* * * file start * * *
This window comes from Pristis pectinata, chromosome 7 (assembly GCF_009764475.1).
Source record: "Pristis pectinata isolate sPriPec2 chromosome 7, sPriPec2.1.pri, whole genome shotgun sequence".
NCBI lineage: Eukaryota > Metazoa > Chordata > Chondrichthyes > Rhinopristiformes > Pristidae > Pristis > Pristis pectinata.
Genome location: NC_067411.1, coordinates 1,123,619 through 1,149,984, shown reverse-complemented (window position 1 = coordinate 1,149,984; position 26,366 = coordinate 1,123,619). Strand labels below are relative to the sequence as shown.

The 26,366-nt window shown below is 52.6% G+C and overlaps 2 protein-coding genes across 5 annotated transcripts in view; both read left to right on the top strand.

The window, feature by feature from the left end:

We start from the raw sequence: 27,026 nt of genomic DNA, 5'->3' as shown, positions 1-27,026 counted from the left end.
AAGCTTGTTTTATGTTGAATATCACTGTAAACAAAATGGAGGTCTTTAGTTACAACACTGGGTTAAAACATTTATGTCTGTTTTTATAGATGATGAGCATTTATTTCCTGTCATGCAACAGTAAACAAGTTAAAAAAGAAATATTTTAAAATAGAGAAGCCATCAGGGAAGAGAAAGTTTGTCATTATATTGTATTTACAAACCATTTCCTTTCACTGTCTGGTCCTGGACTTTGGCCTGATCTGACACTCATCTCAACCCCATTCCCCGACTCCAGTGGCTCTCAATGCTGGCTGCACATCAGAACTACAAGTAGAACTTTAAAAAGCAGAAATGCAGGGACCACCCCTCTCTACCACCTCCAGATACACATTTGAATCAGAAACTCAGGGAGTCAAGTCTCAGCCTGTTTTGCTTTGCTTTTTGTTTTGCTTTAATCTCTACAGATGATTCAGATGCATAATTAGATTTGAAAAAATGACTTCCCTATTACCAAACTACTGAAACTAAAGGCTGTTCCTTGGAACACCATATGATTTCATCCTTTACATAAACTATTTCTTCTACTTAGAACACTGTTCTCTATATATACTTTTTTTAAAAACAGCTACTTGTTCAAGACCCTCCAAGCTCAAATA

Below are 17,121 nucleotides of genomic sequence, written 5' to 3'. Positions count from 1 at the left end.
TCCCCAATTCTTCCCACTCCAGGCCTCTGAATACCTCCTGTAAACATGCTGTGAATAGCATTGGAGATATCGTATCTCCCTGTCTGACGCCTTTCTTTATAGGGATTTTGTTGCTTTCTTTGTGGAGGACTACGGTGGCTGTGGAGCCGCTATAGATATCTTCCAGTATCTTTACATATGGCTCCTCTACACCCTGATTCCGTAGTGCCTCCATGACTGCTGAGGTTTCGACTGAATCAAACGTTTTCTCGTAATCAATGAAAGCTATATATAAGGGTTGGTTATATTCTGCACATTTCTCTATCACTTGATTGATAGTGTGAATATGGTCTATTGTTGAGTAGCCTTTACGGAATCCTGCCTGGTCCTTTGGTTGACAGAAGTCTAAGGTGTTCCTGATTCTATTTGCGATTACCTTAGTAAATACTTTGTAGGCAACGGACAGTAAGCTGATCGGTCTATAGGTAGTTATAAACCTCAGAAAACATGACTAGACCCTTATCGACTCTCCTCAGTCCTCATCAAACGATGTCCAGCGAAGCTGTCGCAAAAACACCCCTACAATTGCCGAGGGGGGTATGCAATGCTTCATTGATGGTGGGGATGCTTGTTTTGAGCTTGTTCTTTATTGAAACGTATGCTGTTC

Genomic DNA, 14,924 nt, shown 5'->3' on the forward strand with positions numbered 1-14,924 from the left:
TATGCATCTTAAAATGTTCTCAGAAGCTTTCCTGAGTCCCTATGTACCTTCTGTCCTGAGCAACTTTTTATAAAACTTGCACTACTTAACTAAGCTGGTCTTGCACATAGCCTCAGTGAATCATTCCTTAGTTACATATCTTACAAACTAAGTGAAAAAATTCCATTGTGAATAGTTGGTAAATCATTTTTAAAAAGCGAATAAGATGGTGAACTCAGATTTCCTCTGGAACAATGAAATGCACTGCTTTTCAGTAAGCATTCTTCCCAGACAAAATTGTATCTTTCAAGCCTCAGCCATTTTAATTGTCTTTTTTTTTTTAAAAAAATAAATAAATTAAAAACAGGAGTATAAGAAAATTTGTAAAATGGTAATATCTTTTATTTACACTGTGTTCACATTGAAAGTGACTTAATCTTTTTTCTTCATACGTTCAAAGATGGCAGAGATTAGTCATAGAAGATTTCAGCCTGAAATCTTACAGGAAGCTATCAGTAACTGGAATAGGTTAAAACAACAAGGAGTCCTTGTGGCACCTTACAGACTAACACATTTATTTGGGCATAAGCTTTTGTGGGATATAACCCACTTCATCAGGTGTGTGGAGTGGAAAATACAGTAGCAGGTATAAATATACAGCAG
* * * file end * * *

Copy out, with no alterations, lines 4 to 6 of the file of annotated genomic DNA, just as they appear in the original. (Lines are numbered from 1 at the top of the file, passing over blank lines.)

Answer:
Genome location: NC_067411.1, coordinates 1,123,619 through 1,149,984, shown reverse-complemented (window position 1 = coordinate 1,149,984; position 26,366 = coordinate 1,123,619). Strand labels below are relative to the sequence as shown.

The 26,366-nt window shown below is 52.6% G+C and overlaps 2 protein-coding genes across 5 annotated transcripts in view; both read left to right on the top strand.

The window, feature by feature from the left end: